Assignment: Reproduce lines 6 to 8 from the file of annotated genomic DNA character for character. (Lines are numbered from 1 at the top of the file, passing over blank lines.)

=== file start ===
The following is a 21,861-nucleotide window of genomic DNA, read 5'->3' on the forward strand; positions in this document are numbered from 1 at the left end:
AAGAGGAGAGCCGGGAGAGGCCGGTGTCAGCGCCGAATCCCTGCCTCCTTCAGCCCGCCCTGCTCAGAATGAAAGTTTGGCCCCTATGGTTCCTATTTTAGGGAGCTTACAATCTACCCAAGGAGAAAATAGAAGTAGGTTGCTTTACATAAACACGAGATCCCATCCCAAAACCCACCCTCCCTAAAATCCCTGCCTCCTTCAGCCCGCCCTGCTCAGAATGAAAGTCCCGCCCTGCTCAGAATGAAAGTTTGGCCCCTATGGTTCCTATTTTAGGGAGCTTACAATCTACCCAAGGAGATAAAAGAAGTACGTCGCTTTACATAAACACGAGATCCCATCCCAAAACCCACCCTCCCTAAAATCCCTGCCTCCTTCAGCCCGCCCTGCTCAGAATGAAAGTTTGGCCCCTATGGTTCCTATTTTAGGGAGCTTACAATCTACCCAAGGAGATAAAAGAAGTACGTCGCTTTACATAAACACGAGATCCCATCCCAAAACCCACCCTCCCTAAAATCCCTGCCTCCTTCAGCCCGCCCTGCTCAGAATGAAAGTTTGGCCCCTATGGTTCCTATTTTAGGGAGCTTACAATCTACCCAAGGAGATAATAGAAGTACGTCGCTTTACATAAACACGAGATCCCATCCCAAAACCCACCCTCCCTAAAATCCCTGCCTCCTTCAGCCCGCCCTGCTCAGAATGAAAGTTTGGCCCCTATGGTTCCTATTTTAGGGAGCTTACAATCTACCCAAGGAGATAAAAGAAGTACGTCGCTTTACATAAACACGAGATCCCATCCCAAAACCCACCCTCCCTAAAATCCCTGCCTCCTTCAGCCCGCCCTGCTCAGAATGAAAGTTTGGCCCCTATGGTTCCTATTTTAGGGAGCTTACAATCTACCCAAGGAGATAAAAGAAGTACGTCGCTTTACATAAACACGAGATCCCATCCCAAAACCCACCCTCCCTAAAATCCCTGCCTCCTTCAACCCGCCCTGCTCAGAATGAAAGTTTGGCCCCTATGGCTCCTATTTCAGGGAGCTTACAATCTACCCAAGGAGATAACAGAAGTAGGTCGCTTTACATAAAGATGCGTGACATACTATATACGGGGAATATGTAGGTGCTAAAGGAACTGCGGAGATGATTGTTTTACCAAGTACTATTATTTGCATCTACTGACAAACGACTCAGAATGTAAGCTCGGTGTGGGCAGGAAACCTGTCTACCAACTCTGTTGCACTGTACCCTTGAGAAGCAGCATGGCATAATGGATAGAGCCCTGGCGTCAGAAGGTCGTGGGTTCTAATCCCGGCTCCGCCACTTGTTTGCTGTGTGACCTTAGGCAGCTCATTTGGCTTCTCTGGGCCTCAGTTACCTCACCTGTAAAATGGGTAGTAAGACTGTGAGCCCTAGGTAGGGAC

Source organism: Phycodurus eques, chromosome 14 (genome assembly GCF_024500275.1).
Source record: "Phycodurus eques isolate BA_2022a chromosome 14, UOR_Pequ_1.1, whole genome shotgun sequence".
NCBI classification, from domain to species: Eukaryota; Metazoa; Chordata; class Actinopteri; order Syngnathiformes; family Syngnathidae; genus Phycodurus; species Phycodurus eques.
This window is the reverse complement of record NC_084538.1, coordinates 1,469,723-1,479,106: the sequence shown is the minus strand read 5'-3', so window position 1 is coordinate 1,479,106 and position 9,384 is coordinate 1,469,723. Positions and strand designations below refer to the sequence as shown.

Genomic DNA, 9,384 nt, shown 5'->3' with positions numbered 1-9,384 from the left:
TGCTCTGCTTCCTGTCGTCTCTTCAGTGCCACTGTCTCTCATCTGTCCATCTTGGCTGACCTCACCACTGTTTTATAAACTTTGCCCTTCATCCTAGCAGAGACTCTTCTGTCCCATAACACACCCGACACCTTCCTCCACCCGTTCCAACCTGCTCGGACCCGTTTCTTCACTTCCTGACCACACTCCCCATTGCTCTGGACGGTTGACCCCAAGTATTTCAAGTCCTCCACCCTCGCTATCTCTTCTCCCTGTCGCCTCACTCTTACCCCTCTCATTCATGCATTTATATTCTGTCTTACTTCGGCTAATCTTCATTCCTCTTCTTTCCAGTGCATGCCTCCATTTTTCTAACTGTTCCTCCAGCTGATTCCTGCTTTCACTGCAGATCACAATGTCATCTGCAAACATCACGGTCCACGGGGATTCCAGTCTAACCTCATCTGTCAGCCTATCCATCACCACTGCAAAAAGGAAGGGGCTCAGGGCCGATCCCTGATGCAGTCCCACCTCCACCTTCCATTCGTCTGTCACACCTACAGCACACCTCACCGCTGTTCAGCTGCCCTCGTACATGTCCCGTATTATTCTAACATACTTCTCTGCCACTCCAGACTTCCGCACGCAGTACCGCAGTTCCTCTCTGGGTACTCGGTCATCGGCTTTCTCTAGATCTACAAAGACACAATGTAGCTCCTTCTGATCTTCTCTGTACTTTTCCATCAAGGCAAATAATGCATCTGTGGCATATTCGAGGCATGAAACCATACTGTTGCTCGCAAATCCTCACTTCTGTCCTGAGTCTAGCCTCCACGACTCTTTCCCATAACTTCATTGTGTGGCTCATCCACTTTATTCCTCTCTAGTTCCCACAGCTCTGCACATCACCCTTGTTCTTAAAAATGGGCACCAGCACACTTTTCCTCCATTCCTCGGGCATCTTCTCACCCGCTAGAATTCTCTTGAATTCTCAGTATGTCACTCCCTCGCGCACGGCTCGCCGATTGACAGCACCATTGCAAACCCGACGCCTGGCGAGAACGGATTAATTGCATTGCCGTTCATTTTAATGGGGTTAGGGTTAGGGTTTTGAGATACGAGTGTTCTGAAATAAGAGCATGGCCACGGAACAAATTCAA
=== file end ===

This window is the reverse complement of record NC_084538.1, coordinates 1,469,723-1,479,106: the sequence shown is the minus strand read 5'-3', so window position 1 is coordinate 1,479,106 and position 9,384 is coordinate 1,469,723. Positions and strand designations below refer to the sequence as shown.

Genomic DNA, 9,384 nt, shown 5'->3' with positions numbered 1-9,384 from the left:
TGCTCTGCTTCCTGTCGTCTCTTCAGTGCCACTGTCTCTCATCTGTCCATCTTGGCTGACCTCACCACTGTTTTATAAACTTTGCCCTTCATCCTAGCAGAGACTCTTCTGTCCCATAACACACCCGACACCTTCCTCCACCCGTTCCAACCTGCTCGGACCCGTTTCTTCACTTCCTGACCACACTCCCCATTGCTCTGGACGGTTGACCCCAAGTATTTCAAGTCCTCCACCCTCGCTATCTCTTCTCCCTGTCGCCTCACTCTTACCCCTCTCATTCATGCATTTATATTCTGTCTTACTTCGGCTAATCTTCATTCCTCTTCTTTCCAGTGCATGCCTCCATTTTTCTAACTGTTCCTCCAGCTGATTCCTGCTTTCACTGCAGATCACAATGTCATCTGCAAACATCACGGTCCACGGGGATTCCAGTCTAACCTCATCTGTCAGCCTATCCATCACCACTGCAAAAAGGAAGGGGCTCAGGGCCGATCCCTGATGCAGTCCCACCTCCACCTTCCATTCGTCTGTCACACCTACAGCACACCTCACCGCTGTTCAGCTGCCCTCGTACATGTCCCGTATTATTCTAACATACTTCTCTGCCACTCCAGACTTCCGCACGCAGTACCGCAGTTCCTCTCTGGGTACTCGGTCATCGGCTTTCTCTAGATCTACAAAGACACAATGTAGCTCCTTCTGATCTTCTCTGTACTTTTCCATCAAGGCAAATAATGCATCTGTGGCATATTCGAGGCATGAAACCATACTGTTGCTCGCAAATCCTCACTTCTGTCCTGAGTCTAGCCTCCACGACTCTTTCCCATAACTTCATTGTGTGGCTCATCCACTTTATTCCTCTCTAGTTCCCACAGCTCTGCACATCACCCTTGTTCTTAAAAATGGGCACCAGCACACTTTTCCTCCATTCCTCGGGCATCTTCTCACCCGCTAGAATTCTCTTGAATTCTCAGTATGTCACTCCCTCGCGCACGGCTCGCCGATTGACAGCACCATTGCAAACCCGACGCCTGGCGAGAACGGATTAATTGCATTGCCGTTCATTTTAATGGGGTTAGGGTTAGGGTTTTGAGATACGAGTGTTCTGAAATAAGAGCATGGCCACGGAACAAATTCAA